PITTSBURGH — Sidney Crosby didn't need to watch the Olympics last summer to know what swimmer Michael Phelps was going through in Beijing.
The around-the-clock attention. The lack of privacy. The inability to eat a snack, talk to another Olympian or have a casual conversation without being overwhelmed by reporters and photographers. The two weeks of waiting to see if he would make the tiniest mistake, say the wrong thing or frown when the world wanted a smile.
One year from Thursday, all of his native Canada — plus millions worldwide — could be watching Crosby with a Phelps-like scrutiny in Vancouver as he tries to lead the home team to an Olympic gold medal in its national pastime.
Canada's skiers, skaters and snowboarders will be closely tracked, too, but not like the hockey players will. In Canada, Vancouver may be remembered as being the Sidney Crosby Games.
"It's a different situation for sure — we're talking the world and we're talking about more than just hockey," Crosby said Tuesday.
Crosby competes in a team sport, not an individual one, so he can win only one gold medal, not the eight that Phelps won in swimming. That makes the 2010 Olympics all the more challenging to a player who will be only 22 in Vancouver, yet will carry the hopes and expectations of a country where hockey isn't just a sport, but a way of life.
If Crosby can lead Canada to its second Olympic gold medal since 2002, he is likely to be as revered at home as the stars of the Canada-Russia Summit Series in 1972. Should Canada fail, as it did in Turin three years ago, he might have to live with it the rest of his career.
That's a burden to which Phelps can relate. The American swimmer handled the athletic pressure well with his record performance, though he has run into problems at home after recently being photographed smoking marijuana.
Crosby knows Olympic hockey is a big stage, and is less forgiving than the NHL playoffs.
"It's one game, too, in the Olympics, it's not like a series," said Crosby, the face of the NHL since he was the rookie of the year at age 18 in 2005-06. "So if you lose, it's easy to kind of say, 'Oh, if we had this or what if we had that.' The fact is it's the Olympics and you're talking about countries and every country is strong now and there are no weak links."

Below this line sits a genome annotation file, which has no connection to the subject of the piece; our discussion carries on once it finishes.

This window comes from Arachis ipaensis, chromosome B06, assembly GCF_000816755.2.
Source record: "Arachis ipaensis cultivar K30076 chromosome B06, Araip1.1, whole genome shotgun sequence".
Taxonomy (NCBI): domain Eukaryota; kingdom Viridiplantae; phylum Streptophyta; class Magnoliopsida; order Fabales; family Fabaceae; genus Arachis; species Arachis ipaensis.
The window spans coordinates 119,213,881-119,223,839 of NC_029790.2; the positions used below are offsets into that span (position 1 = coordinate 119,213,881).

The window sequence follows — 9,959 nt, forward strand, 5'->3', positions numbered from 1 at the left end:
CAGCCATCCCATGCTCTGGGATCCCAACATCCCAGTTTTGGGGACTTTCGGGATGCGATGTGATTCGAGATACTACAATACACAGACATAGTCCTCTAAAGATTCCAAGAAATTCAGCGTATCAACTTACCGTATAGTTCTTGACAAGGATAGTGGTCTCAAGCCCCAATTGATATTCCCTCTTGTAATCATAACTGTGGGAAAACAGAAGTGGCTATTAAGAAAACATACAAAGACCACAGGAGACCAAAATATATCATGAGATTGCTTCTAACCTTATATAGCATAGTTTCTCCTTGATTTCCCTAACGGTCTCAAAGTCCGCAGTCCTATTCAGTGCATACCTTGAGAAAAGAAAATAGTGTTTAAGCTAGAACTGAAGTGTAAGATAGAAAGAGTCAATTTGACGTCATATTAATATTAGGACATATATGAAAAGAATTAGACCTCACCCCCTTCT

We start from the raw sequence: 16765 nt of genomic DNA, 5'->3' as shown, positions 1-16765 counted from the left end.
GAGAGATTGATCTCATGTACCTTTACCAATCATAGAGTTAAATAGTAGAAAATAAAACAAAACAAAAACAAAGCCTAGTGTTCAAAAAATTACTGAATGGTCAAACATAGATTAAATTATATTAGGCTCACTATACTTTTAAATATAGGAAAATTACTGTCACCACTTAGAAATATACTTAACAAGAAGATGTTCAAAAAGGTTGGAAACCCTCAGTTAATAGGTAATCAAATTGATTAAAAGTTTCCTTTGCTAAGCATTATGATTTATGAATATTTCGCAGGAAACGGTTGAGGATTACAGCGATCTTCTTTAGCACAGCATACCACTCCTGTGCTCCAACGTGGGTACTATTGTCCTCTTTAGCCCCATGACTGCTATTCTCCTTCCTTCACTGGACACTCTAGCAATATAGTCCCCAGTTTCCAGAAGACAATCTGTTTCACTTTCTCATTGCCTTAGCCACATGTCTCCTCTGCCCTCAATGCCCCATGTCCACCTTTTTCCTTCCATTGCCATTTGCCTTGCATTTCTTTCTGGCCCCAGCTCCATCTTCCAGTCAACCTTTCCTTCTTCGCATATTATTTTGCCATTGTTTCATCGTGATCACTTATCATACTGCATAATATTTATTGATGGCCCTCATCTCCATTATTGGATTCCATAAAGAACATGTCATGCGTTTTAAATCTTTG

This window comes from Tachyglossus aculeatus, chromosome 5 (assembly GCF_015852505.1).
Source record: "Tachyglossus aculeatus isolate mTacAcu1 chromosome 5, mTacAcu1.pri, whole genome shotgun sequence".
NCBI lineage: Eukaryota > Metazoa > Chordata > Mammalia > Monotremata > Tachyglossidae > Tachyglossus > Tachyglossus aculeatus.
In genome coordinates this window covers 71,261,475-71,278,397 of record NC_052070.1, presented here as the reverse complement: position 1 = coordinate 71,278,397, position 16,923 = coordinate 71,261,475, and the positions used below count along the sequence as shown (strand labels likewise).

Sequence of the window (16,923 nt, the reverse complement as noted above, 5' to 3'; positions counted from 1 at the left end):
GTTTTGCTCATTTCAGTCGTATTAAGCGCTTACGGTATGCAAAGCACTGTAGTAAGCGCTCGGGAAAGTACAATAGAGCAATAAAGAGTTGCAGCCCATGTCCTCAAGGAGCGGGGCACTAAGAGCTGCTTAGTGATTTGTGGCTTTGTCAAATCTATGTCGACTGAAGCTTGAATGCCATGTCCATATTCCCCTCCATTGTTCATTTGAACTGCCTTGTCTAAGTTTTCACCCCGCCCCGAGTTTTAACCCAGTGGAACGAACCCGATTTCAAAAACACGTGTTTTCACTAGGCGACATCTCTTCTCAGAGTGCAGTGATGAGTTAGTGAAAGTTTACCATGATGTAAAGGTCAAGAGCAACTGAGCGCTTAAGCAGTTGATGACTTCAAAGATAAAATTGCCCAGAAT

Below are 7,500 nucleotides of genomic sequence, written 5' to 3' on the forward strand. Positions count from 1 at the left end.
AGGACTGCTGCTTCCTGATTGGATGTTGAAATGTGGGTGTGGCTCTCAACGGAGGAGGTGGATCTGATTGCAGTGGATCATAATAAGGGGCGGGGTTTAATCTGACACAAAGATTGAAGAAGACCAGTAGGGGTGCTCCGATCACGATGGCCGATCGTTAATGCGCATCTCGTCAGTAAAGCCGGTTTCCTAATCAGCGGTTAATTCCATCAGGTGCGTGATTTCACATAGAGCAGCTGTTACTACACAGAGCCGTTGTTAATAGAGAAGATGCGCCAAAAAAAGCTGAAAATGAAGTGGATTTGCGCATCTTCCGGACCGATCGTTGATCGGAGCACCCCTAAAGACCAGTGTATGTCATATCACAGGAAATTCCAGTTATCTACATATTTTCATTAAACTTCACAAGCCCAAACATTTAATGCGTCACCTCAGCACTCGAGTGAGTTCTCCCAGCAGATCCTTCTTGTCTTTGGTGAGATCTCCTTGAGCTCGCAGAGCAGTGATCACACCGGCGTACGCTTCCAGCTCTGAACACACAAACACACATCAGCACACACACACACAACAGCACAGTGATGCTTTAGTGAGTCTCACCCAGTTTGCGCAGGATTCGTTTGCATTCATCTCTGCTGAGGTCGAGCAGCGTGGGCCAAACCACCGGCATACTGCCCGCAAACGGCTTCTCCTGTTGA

There's this pressure, too: There is no agreement beyond Vancouver for NHL players to participate in the Olympics, so it is possible these might be the one and only games for Sid the Kid.
"Who knows if NHL hockey players are going to be in them past that one, we don't know," he said. "So this might be an only shot if that's the way it works out. That would be a lot of fun, to be a part of that."
A lot of pressure, too, though Crosby has handled every stage of his career with uncommon maturity, composure and confidence.
"He's the kind of person who's been under a microscope since he was 5 years old. I don't think he'll have any issues or problems handling it," said Penguins teammate Sergei Gonchar, a two-time Russian Olympic defenseman. "It's probably going to be another level he's never experienced before, but at the same time I'm pretty sure he will be fine on the ice and off the ice."
Still, Gonchar said, no player truly understands what an Olympics is like until he experiences the kind of minute-to-minute scrutiny that 10 Stanley Cup finals can't provide.
"It's a different experience, you're living in the village with different athletes and you're seeing different events and you see how important it is to the people," Gonchar said. "With the time differences, they're staying up at night (in an athlete's home country) to see a game and they're calling you right after the game and you see how much it means to them."
Welcome to Olympic hockey, Sidney Crosby. Ready to see your image splashed on the side of a building, as those of other Olympic stars of recent vintage have been?
With the games on home ice, Crosby will understand during every second of every shift how much winning a gold medal means. Canada went 50 years between hockey golds until winning at Salt Lake City in 2002, and every failure along the way was met with criticism, self-doubt and an overabundance of analysis.
To Canadians, the United States' Miracle on Ice at Lake Placid in 1980 wasn't a wondrous, do-you-believe-it fairy tale, but merely another Maple Leaf failure.
While he won't say so, Crosby badly wants to play after being passed over for the 2006 team by executive director Wayne Gretzky, who favored experience and role players, possibly at the expense of youth and talent. Being left off was a major disappointment to Crosby, though he has been careful not to criticize anyone associated with Team Canada.
For now, he's not spending too much time worrying about Vancouver, not with the rest of this season and half of next season still to be played. He hasn't officially been picked, either; Canada's team won't be chosen until January.
To illustrate how much the games mean in Canada, newspapers and hockey Web sites there are filled this week with multiple predictions about who will be chosen, although there are bound to be surprises. Crosby recalls forward Rob Zamuner coming out of nowhere to make the 1998 team.
"A lot can happen," Crosby said. "I missed 30 games (last season) with a high ankle sprain, so I'm pretty sure it's pretty easy for something to happen. But it's something that would be great to be a part of, but not because I'd see my face everywhere. It would be great because it's in Canada and I'm playing hockey."